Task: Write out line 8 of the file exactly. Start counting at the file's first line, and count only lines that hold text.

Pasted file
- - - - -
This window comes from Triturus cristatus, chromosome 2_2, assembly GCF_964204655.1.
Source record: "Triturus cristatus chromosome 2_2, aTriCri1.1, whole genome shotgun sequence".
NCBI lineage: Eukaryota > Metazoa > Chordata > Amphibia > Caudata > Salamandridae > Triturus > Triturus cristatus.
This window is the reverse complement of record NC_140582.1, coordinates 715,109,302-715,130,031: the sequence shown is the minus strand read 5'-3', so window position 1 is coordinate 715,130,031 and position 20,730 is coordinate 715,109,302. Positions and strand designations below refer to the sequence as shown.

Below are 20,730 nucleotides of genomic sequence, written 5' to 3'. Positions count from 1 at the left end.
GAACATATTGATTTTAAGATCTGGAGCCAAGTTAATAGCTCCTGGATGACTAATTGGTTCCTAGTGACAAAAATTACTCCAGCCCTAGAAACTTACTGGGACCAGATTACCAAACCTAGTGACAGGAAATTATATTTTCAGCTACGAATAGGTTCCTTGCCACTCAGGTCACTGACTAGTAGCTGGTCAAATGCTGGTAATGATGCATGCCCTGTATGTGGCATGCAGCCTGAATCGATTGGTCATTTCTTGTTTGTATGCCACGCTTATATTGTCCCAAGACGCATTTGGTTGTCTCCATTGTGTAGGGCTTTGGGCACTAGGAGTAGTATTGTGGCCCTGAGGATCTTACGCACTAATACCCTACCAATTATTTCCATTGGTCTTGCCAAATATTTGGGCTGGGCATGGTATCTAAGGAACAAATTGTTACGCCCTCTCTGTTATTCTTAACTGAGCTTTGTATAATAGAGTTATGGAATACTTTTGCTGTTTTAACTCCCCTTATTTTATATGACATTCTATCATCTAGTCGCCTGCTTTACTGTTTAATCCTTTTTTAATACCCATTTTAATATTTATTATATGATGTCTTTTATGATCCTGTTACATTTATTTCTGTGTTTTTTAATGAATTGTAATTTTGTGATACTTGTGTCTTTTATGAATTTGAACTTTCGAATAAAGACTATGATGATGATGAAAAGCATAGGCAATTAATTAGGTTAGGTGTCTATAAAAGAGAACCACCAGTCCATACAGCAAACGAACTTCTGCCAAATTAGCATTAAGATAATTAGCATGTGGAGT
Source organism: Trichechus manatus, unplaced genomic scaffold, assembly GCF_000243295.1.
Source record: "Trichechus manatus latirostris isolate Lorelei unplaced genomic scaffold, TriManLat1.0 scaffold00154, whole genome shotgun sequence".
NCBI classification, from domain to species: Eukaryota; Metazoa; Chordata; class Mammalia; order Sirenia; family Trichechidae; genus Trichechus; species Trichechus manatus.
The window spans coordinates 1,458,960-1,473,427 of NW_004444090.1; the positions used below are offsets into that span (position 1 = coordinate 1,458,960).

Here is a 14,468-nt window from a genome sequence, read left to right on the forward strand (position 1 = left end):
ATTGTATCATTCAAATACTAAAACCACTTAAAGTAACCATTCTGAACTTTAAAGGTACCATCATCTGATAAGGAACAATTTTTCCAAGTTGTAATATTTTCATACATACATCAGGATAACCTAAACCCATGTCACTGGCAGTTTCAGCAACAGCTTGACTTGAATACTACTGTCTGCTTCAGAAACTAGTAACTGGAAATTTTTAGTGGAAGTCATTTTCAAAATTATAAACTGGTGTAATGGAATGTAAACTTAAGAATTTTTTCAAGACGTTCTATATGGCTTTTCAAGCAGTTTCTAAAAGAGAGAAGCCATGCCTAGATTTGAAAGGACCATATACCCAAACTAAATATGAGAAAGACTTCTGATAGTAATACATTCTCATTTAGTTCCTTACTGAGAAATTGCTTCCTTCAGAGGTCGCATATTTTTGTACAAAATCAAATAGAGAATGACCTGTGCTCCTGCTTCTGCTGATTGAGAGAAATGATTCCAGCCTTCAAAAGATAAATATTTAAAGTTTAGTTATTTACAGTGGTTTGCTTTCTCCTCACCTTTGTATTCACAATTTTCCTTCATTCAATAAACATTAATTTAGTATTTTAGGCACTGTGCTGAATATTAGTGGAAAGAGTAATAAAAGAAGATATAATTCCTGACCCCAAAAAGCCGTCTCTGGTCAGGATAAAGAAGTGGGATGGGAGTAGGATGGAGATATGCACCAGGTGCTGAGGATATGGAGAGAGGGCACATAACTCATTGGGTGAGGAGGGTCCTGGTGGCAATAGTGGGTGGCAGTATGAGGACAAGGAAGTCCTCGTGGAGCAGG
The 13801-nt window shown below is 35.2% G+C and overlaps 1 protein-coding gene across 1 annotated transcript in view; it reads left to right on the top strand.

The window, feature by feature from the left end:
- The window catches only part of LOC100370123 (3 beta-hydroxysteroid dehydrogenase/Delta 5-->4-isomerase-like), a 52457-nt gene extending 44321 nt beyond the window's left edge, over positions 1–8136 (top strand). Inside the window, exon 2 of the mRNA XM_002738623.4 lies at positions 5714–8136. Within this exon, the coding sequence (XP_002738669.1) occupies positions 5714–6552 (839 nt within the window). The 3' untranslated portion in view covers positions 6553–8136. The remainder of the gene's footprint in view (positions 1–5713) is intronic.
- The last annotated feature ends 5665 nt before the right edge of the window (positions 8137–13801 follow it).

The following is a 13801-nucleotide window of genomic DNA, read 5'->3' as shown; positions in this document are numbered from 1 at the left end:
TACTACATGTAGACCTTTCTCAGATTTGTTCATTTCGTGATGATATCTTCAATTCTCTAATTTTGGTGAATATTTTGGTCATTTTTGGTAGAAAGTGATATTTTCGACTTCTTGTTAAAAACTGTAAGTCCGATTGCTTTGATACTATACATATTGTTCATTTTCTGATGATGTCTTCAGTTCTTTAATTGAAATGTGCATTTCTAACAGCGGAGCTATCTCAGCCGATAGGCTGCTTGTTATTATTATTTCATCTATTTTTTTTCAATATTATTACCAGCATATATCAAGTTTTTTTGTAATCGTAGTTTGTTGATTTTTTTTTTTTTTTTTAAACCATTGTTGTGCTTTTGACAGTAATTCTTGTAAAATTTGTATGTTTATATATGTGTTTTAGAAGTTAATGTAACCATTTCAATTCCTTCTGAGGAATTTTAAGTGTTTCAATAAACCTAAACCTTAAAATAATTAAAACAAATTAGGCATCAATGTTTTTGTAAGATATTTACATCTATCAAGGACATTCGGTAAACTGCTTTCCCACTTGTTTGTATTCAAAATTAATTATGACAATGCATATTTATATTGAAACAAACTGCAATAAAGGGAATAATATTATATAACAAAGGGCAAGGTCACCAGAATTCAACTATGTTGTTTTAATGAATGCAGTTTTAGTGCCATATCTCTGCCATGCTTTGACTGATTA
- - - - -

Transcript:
Source record: "Trichechus manatus latirostris isolate Lorelei unplaced genomic scaffold, TriManLat1.0 scaffold00154, whole genome shotgun sequence".